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Seeking Hope in a Time of Despair

Dear Trinity Community,

I write to you today as I seek hope in a time of despair. My heart is heavy as I continue to mourn the death of George Floyd in Minnesota last week. I think about the death of Breonna Taylor in Kentucky and Ahmaud Arbery in Georgia. The litany of loss has produced intense reactions for us all as we confront, yet again, the continuing pattern of senseless deaths of African Americans from police brutality. These acts of violence betray the values of equality and freedom that inspire the best in our country.

I have taken time to speak with colleagues and friends around the country, and I have been in communication with faculty, staff, students, and alumni. As I listen to their voices, the anger, exhaustion and heartbreak are clear. There are profound issues of racism to address in our country. I write to acknowledge that Trinity is not immune from acts of racism. Alumni and students have pointed out how we have not fully succeeded at addressing the issues of racism on our campus. Our efforts have fallen short in their eyes. It is important to listen carefully to these voices because there are nuances that we must come to understand. We must do better, and I know we can.

Community is the foundation of connections that sustain Trinity University. Though we have much work to do, multiple individuals have recommended that we begin with committed listening in order to discern the actions that will make Trinity a safe, welcoming, and closely-knit community.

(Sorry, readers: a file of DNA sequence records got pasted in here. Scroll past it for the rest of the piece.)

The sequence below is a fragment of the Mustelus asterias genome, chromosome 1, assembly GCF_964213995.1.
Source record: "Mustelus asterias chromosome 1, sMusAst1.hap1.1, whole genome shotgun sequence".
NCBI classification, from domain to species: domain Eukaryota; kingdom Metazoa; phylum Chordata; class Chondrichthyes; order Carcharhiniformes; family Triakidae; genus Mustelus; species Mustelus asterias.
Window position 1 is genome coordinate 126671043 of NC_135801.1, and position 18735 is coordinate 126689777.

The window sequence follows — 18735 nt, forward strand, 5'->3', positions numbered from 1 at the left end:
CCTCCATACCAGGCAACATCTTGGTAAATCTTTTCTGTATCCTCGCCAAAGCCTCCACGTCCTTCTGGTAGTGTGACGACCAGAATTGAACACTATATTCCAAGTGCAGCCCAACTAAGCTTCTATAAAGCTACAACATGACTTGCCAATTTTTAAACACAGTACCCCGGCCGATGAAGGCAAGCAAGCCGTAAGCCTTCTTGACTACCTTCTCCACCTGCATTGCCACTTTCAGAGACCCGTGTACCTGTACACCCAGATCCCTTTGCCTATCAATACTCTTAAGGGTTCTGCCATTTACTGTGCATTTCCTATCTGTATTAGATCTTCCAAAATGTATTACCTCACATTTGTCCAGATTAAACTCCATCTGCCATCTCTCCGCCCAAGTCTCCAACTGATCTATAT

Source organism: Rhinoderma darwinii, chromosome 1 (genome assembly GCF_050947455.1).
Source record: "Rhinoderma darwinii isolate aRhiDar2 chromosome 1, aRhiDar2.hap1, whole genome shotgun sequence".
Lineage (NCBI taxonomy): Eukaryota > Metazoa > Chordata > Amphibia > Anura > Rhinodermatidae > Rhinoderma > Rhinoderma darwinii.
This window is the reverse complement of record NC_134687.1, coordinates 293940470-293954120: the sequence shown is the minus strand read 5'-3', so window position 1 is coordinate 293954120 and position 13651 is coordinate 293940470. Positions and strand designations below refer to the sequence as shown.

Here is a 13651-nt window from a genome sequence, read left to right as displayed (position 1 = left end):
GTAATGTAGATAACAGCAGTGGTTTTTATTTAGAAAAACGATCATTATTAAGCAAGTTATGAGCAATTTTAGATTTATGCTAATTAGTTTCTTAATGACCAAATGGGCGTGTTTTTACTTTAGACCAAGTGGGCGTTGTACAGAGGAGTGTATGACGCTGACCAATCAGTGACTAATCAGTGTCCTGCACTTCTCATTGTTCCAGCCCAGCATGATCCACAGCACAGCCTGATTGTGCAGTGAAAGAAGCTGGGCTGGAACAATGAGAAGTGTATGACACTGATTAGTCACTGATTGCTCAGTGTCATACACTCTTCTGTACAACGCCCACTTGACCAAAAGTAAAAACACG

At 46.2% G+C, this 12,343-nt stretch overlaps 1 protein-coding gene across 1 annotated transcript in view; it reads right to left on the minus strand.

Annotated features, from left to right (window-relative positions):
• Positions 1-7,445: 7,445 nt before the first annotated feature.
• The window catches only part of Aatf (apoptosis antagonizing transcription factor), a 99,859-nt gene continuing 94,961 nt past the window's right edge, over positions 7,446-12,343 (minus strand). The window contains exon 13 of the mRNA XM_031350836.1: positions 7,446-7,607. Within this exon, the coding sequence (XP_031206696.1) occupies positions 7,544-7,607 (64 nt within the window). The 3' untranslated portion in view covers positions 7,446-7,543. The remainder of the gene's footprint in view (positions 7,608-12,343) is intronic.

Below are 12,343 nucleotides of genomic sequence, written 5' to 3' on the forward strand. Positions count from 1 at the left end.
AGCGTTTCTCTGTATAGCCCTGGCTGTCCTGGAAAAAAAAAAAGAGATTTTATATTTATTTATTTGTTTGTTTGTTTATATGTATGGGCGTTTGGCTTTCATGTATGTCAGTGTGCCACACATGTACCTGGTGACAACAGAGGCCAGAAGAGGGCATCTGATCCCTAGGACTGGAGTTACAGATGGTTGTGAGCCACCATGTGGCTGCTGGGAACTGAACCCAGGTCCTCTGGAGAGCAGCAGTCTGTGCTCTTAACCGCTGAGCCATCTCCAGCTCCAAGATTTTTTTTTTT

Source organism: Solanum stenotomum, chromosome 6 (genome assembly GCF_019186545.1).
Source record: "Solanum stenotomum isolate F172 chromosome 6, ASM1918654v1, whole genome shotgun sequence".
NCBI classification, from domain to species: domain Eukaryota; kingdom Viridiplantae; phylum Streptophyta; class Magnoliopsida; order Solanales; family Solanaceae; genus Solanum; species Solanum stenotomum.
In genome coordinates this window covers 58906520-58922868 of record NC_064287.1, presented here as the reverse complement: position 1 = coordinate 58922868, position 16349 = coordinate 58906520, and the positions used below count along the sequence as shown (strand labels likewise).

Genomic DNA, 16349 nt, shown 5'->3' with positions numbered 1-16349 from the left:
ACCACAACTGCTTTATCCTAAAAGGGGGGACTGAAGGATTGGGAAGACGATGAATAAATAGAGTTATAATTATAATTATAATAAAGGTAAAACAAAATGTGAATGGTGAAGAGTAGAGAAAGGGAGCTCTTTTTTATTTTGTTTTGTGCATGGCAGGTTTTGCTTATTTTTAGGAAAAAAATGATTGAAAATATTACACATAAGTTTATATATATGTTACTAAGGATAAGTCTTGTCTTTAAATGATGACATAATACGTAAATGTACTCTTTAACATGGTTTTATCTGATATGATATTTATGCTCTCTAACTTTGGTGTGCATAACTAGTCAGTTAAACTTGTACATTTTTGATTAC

Words are insufficient for the pain of this moment. But words and open hearts are the starting point for choices about the actions to be taken in order to make meaningful change.

  • I will announce next week a Diversity and Inclusion Task Force, with a charge to establish initiatives with milestones and timelines. This week I will extend invitations to different groups committed to campus diversity to nominate individuals for this work. I will ask this group to identify actions over the Summer and Fall that will lead to fundamental change. This group will begin with listening to the recommendations that are coming forward from student and alumni voices, among others. This activity will create valuable material for the Director of Student Diversity and Inclusion, whose search is currently underway. Budgets are extremely challenging in this era of COVID-19, but because diversity is a part of our strategic plan, I am committed to allocating funds for campus initiatives.
  • I will convene a Zoom town hall within the next two weeks with Black/African American alumni to listen to their experiences and their suggestions. This week they have been creative and constructive in bringing forward suggestions that will provide a great starting point for initiatives that the Diversity and Inclusion Task Force can consider. We will be reaching out to student groups to schedule additional Zoom meetings while we continue to operate remotely.

Listening, with radical empathy, can lead to change. Time and again, we each ask “what can I do to participate in change?” We seek a book, a movie, a conversation, a point of inspiration. These actions are positive; they move us forward. But we need to do more as a result of our listening. What we must do is change our mindset. We must look within ourselves to commit to permanent change, to put an end to racism in our country and on our campus.

Danny Anderson